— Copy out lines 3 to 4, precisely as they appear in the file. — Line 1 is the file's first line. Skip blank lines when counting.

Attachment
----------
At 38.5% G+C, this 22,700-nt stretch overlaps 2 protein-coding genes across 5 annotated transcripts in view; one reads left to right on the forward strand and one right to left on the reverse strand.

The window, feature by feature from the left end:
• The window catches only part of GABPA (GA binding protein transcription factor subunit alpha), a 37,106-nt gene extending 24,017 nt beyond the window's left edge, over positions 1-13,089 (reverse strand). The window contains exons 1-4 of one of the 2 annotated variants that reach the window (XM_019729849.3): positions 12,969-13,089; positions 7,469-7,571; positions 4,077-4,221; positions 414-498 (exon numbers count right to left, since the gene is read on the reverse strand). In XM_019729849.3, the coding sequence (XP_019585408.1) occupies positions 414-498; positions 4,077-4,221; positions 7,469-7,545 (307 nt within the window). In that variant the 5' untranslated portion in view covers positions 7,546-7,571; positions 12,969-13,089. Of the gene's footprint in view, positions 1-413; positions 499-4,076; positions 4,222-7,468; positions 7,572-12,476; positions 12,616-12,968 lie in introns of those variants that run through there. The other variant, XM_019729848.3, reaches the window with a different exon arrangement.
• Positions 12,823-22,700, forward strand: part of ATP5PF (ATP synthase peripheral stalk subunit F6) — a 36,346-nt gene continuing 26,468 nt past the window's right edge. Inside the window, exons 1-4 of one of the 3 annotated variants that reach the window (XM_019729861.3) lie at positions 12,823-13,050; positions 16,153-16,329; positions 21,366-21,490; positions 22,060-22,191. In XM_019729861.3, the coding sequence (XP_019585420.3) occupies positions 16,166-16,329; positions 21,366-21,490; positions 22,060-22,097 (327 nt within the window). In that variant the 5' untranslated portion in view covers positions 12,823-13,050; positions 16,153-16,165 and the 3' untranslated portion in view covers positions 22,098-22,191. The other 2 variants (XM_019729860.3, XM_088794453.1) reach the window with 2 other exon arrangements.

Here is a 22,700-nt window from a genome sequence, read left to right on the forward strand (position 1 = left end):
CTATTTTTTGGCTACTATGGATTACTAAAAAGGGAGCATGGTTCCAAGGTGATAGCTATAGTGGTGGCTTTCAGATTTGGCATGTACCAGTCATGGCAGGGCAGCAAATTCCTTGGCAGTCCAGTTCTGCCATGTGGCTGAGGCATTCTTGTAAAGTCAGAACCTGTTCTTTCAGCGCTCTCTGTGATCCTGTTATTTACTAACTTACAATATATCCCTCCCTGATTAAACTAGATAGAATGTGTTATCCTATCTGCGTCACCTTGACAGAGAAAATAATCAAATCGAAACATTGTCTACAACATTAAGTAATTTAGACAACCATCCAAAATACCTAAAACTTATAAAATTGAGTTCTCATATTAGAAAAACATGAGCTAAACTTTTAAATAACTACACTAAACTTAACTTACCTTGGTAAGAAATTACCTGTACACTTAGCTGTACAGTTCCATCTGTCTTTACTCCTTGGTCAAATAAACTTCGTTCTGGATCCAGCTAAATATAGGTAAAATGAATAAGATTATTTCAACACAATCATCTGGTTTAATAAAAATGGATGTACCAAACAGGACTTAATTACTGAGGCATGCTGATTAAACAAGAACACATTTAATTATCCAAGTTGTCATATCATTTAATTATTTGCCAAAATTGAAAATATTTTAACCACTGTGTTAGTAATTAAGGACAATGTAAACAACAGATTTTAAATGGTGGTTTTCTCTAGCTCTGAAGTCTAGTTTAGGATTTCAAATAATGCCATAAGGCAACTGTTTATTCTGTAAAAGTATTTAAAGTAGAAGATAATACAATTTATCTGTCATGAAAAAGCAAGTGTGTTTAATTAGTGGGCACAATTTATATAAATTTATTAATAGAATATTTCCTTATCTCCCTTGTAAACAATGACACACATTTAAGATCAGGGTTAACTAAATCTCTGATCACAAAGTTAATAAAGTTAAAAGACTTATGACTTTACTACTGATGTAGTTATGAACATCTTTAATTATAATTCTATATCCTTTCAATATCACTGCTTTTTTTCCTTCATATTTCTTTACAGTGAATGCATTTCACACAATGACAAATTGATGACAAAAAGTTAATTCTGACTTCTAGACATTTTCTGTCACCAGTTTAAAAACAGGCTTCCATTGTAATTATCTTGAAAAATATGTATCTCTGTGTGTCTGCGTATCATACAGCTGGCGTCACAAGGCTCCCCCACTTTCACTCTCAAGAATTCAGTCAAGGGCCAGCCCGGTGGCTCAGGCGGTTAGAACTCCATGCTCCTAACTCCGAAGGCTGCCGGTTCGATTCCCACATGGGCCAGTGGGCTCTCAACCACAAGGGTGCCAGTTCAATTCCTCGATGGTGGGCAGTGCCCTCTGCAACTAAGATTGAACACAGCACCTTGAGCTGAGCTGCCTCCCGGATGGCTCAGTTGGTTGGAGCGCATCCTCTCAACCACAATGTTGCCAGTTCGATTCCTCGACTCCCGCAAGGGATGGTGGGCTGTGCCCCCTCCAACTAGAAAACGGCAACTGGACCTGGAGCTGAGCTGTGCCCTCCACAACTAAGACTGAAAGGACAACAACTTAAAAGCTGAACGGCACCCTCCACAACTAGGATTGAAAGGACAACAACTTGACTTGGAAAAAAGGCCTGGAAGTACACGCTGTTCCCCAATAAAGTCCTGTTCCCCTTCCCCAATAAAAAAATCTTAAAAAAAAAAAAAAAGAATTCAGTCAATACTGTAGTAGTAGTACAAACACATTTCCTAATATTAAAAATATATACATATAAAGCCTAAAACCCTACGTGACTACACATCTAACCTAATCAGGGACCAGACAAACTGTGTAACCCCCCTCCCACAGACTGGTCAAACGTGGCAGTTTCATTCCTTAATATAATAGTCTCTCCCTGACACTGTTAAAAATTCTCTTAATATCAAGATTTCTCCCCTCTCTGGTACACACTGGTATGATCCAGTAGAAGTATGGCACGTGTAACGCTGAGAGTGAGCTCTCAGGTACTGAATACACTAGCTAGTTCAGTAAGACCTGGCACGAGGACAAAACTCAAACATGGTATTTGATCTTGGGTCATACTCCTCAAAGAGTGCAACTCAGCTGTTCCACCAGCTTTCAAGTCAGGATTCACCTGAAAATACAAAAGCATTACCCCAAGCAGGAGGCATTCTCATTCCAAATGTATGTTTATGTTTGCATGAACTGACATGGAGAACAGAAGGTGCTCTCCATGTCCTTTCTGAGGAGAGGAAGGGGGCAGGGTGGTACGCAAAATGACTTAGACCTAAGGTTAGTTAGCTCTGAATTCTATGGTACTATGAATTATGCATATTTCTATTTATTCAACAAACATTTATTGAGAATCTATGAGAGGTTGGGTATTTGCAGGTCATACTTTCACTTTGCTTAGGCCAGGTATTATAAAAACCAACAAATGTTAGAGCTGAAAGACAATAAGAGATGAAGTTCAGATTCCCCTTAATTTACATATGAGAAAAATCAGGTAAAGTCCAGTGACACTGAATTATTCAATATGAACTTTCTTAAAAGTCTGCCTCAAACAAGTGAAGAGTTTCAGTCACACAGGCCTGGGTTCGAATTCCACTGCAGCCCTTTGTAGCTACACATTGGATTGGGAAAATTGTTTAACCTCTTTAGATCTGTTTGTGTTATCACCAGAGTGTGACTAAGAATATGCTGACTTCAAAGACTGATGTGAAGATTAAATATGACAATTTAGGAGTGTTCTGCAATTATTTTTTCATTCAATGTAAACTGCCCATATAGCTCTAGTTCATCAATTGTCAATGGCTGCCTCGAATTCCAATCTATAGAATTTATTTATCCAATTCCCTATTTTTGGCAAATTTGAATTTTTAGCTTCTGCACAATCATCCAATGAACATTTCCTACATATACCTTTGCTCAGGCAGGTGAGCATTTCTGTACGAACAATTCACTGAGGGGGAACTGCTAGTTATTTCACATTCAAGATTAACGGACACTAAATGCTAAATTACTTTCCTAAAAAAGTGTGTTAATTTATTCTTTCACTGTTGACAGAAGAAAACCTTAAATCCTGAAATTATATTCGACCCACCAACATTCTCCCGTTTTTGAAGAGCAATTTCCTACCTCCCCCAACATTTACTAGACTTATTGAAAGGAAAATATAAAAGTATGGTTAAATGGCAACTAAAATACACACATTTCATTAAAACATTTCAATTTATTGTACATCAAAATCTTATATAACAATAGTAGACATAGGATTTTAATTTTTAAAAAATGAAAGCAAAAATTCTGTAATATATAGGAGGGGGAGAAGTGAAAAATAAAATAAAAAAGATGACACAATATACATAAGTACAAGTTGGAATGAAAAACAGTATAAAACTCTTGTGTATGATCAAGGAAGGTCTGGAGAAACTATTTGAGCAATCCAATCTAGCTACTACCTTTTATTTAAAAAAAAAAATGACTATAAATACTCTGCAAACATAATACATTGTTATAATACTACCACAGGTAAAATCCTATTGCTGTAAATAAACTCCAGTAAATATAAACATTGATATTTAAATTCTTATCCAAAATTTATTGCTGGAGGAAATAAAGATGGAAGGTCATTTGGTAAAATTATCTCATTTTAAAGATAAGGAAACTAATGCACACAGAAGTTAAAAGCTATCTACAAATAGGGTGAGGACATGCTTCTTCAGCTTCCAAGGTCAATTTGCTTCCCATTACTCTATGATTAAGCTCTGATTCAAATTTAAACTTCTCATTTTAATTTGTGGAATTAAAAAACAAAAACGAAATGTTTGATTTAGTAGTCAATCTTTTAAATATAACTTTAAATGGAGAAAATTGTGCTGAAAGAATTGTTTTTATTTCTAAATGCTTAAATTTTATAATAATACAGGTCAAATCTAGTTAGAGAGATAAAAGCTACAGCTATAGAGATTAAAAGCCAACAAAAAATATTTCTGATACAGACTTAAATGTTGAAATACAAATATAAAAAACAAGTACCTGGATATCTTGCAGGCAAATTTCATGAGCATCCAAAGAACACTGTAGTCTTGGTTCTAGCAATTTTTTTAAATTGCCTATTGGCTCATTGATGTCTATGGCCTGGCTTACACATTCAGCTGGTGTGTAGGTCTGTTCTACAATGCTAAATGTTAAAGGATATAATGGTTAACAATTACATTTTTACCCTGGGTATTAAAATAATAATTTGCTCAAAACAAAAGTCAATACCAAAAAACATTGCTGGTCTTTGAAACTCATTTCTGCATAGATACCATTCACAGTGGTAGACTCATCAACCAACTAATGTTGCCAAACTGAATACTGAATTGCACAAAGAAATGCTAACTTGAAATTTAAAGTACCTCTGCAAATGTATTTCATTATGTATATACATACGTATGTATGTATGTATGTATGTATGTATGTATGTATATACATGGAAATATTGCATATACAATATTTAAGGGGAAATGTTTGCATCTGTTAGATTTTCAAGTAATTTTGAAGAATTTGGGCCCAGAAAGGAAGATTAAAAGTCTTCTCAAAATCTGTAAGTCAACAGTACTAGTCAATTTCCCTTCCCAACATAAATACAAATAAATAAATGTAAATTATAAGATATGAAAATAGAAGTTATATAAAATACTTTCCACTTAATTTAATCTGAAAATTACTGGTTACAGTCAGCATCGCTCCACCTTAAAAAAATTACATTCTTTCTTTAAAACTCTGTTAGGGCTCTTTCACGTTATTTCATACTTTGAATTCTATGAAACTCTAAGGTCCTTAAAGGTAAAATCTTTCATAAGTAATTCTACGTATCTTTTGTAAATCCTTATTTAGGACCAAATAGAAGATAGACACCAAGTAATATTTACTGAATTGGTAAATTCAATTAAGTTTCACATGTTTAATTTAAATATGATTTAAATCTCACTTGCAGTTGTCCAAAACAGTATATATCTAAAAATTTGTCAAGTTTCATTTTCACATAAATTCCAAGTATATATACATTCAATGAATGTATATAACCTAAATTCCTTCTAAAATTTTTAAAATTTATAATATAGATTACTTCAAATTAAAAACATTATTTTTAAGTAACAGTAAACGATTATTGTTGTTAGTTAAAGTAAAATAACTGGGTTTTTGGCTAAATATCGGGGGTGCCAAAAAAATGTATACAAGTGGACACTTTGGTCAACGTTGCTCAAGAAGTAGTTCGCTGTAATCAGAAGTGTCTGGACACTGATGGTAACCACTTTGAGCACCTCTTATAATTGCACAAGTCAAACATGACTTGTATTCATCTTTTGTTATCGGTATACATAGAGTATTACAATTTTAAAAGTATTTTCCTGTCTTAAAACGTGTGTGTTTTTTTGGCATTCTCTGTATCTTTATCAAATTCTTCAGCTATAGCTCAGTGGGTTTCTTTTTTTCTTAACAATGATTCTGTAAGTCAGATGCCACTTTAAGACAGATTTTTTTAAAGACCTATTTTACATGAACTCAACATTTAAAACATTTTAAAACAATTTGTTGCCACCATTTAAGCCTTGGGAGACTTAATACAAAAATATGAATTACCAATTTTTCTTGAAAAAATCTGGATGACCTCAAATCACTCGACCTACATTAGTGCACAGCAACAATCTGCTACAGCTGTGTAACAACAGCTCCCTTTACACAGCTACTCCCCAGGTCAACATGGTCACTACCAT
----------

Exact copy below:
• The window catches only part of GABPA (GA binding protein transcription factor subunit alpha), a 37,106-nt gene extending 24,017 nt beyond the window's left edge, over positions 1-13,089 (reverse strand). The window contains exons 1-4 of one of the 2 annotated variants that reach the window (XM_019729849.3): positions 12,969-13,089; positions 7,469-7,571; positions 4,077-4,221; positions 414-498 (exon numbers count right to left, since the gene is read on the reverse strand). In XM_019729849.3, the coding sequence (XP_019585408.1) occupies positions 414-498; positions 4,077-4,221; positions 7,469-7,545 (307 nt within the window). In that variant the 5' untranslated portion in view covers positions 7,546-7,571; positions 12,969-13,089. Of the gene's footprint in view, positions 1-413; positions 499-4,076; positions 4,222-7,468; positions 7,572-12,476; positions 12,616-12,968 lie in introns of those variants that run through there. The other variant, XM_019729848.3, reaches the window with a different exon arrangement.
• Positions 12,823-22,700, forward strand: part of ATP5PF (ATP synthase peripheral stalk subunit F6) — a 36,346-nt gene continuing 26,468 nt past the window's right edge. Inside the window, exons 1-4 of one of the 3 annotated variants that reach the window (XM_019729861.3) lie at positions 12,823-13,050; positions 16,153-16,329; positions 21,366-21,490; positions 22,060-22,191. In XM_019729861.3, the coding sequence (XP_019585420.3) occupies positions 16,166-16,329; positions 21,366-21,490; positions 22,060-22,097 (327 nt within the window). In that variant the 5' untranslated portion in view covers positions 12,823-13,050; positions 16,153-16,165 and the 3' untranslated portion in view covers positions 22,098-22,191. The other 2 variants (XM_019729860.3, XM_088794453.1) reach the window with 2 other exon arrangements.